Origin of the isolates of bacterial BCAs and of Xap
The isolates of bacterial BCAs Bacillus cereus DFs93 and DFs769 (isolated from soil and snap bean respectively), Bacillus sp. DFs348 (isolated from onion leaf), Pseudomonas veronii DFs513 (isolated from onion tunic), P. fluorescens DFs831 and DFs842 (respectively isolated from snap and rhizosphere soil of common bean), DFs843 and DFs912 (Rhodococcus fascians isolated from bean leaf) used in this study were selected from a previous work on the control of Xap (Zanatta et al., 2007) and are maintained in the collection of the  Plant  Bacteriology  Laboratory  of  the   Federal   University   of Pelotas.
The Xap strains were collected from several regions of Brazil (Figure 1), and were tested for virulence before use.
Seed treatment with BCA
Bean seeds were treated with either of the BCAs cultivated for 24 h on medium 523. The bacterial suspensions (20 mL) were prepared in saline solution (NaCl0.85%) and the concentration of the cell suspension was adjusted to A540 = 0.50. Combinations C01 (DFs093+DFs769+DFs831), C02 (DFs093+DFs769+DFs842) and C03 (DFs769+DFs348+DFs831) were prepared by mixing in equal volumes (20 mL) suspension of each component isolate (A540 = 0.50). The selection of these combinations was based on an earlier study about control of Xap and growth promotion of bean plants (Santos, 2006).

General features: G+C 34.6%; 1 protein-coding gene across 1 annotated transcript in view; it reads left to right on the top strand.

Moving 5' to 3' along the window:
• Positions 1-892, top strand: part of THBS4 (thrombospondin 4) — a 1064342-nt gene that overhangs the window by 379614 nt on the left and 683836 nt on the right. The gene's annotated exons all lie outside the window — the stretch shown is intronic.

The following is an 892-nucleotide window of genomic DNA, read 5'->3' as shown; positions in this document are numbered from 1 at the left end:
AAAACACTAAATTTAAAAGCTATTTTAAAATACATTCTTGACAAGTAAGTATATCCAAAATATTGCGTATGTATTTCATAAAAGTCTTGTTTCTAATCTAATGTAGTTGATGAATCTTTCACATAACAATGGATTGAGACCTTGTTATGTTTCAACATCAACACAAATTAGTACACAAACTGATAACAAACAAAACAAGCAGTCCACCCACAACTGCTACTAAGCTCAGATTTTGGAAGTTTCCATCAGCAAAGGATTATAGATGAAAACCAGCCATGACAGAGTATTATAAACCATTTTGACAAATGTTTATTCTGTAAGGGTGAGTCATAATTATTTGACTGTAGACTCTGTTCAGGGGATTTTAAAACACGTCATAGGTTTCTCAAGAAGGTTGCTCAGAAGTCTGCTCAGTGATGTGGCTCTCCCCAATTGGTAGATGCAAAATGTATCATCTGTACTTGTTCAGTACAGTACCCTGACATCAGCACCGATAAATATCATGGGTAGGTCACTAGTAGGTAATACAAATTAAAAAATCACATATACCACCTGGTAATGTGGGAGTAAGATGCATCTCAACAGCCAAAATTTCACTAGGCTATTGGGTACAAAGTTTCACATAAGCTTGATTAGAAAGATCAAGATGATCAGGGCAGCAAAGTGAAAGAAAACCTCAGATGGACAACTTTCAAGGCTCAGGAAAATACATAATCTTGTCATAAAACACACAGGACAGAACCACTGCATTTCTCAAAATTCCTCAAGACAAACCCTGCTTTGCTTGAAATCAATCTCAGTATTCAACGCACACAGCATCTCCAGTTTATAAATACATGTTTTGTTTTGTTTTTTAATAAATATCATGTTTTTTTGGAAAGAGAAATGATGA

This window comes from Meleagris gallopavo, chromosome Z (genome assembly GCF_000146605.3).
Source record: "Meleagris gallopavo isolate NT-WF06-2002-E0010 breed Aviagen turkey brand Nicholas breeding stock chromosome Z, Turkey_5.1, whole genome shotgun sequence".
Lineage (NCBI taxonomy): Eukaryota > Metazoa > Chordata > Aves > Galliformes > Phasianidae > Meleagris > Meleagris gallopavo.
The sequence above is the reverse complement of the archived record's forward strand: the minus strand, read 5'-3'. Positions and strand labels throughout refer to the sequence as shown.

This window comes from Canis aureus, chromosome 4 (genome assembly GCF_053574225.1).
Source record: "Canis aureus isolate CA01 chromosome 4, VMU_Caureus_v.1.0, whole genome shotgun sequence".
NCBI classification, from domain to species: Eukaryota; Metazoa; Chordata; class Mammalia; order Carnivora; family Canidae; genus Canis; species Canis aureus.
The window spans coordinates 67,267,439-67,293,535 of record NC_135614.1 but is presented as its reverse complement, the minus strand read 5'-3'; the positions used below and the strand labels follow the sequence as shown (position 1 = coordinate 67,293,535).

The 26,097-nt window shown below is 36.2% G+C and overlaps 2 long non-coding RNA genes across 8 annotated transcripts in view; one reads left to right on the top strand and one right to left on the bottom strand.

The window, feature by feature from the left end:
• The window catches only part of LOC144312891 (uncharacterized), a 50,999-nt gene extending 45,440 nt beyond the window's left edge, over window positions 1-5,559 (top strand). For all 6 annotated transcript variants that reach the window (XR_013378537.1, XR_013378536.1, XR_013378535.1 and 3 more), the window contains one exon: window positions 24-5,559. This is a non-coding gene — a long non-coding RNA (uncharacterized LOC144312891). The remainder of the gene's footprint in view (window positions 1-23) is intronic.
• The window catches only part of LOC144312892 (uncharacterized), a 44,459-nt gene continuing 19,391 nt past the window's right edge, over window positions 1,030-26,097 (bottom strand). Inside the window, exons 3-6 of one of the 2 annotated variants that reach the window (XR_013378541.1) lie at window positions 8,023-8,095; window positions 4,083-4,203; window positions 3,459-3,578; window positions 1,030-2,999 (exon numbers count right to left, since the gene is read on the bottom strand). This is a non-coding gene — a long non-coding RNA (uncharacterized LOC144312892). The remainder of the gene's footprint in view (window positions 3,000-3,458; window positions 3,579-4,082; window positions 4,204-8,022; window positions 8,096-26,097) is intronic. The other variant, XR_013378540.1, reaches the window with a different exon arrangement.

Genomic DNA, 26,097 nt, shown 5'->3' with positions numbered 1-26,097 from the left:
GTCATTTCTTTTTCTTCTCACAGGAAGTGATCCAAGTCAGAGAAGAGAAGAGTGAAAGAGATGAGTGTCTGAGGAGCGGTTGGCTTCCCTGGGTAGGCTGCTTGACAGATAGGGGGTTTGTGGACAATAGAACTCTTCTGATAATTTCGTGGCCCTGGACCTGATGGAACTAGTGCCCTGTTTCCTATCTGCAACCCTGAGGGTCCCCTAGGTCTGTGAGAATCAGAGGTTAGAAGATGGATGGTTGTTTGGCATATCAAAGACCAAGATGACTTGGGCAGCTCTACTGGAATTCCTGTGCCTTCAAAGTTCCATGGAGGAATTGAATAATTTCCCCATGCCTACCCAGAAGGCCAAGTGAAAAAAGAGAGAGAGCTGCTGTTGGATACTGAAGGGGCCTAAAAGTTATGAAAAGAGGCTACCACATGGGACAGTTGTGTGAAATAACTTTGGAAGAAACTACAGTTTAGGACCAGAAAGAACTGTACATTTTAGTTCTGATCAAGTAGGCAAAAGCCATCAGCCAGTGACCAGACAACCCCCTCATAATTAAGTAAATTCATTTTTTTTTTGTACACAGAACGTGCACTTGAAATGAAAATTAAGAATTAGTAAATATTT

Twenty-five seeds of bean cultivar BRS Valente were immersed in the respective suspensions of BCA (50 mL), for five hours at 10°C under constant orbital agitation. Control seeds were immersed in saline solution only (Zanatta et al., 2007). The treated twenty-five seeds were planted in a commercial substrate Plantmax® in 500 g pots. The pots were randomly distributed on greenhouse benches. Cotyledonary leaves were detached after 12 days for inoculation with the respective strain of the pathogen.